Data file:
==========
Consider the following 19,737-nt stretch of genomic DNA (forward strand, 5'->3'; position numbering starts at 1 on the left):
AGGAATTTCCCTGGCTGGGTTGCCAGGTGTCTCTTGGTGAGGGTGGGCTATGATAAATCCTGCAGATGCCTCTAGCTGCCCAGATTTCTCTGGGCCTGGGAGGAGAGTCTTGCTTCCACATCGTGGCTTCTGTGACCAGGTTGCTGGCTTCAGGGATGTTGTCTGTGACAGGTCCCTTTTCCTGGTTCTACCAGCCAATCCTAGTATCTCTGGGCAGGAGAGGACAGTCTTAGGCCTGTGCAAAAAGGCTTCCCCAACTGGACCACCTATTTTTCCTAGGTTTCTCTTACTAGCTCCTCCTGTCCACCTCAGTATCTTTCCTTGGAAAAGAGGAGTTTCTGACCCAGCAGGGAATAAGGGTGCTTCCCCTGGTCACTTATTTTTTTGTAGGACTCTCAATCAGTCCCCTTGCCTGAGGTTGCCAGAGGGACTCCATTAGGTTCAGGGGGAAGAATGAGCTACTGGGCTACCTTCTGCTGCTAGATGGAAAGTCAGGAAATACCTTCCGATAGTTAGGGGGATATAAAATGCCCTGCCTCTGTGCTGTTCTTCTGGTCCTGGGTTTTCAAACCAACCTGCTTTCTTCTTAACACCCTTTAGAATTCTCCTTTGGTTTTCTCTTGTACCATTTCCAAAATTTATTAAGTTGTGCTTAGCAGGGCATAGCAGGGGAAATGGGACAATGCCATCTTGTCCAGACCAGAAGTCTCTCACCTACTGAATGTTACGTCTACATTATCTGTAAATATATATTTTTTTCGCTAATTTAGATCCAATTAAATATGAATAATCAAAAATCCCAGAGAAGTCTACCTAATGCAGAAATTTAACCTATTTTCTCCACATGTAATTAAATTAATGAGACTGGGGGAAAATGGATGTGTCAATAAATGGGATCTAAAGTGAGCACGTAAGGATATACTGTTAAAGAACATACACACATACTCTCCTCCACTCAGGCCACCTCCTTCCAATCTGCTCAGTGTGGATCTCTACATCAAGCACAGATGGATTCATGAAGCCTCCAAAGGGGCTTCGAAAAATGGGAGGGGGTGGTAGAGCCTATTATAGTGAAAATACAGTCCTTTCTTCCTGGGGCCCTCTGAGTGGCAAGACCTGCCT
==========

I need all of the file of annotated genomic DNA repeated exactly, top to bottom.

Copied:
Consider the following 19,737-nt stretch of genomic DNA (forward strand, 5'->3'; position numbering starts at 1 on the left):
AGGAATTTCCCTGGCTGGGTTGCCAGGTGTCTCTTGGTGAGGGTGGGCTATGATAAATCCTGCAGATGCCTCTAGCTGCCCAGATTTCTCTGGGCCTGGGAGGAGAGTCTTGCTTCCACATCGTGGCTTCTGTGACCAGGTTGCTGGCTTCAGGGATGTTGTCTGTGACAGGTCCCTTTTCCTGGTTCTACCAGCCAATCCTAGTATCTCTGGGCAGGAGAGGACAGTCTTAGGCCTGTGCAAAAAGGCTTCCCCAACTGGACCACCTATTTTTCCTAGGTTTCTCTTACTAGCTCCTCCTGTCCACCTCAGTATCTTTCCTTGGAAAAGAGGAGTTTCTGACCCAGCAGGGAATAAGGGTGCTTCCCCTGGTCACTTATTTTTTTGTAGGACTCTCAATCAGTCCCCTTGCCTGAGGTTGCCAGAGGGACTCCATTAGGTTCAGGGGGAAGAATGAGCTACTGGGCTACCTTCTGCTGCTAGATGGAAAGTCAGGAAATACCTTCCGATAGTTAGGGGGATATAAAATGCCCTGCCTCTGTGCTGTTCTTCTGGTCCTGGGTTTTCAAACCAACCTGCTTTCTTCTTAACACCCTTTAGAATTCTCCTTTGGTTTTCTCTTGTACCATTTCCAAAATTTATTAAGTTGTGCTTAGCAGGGCATAGCAGGGGAAATGGGACAATGCCATCTTGTCCAGACCAGAAGTCTCTCACCTACTGAATGTTACGTCTACATTATCTGTAAATATATATTTTTTTCGCTAATTTAGATCCAATTAAATATGAATAATCAAAAATCCCAGAGAAGTCTACCTAATGCAGAAATTTAACCTATTTTCTCCACATGTAATTAAATTAATGAGACTGGGGGAAAATGGATGTGTCAATAAATGGGATCTAAAGTGAGCACGTAAGGATATACTGTTAAAGAACATACACACATACTCTCCTCCACTCAGGCCACCTCCTTCCAATCTGCTCAGTGTGGATCTCTACATCAAGCACAGATGGATTCATGAAGCCTCCAAAGGGGCTTCGAAAAATGGGAGGGGGTGGTAGAGCCTATTATAGTGAAAATACAGTCCTTTCTTCCTGGGGCCCTCTGAGTGGCAAGACCTGCCT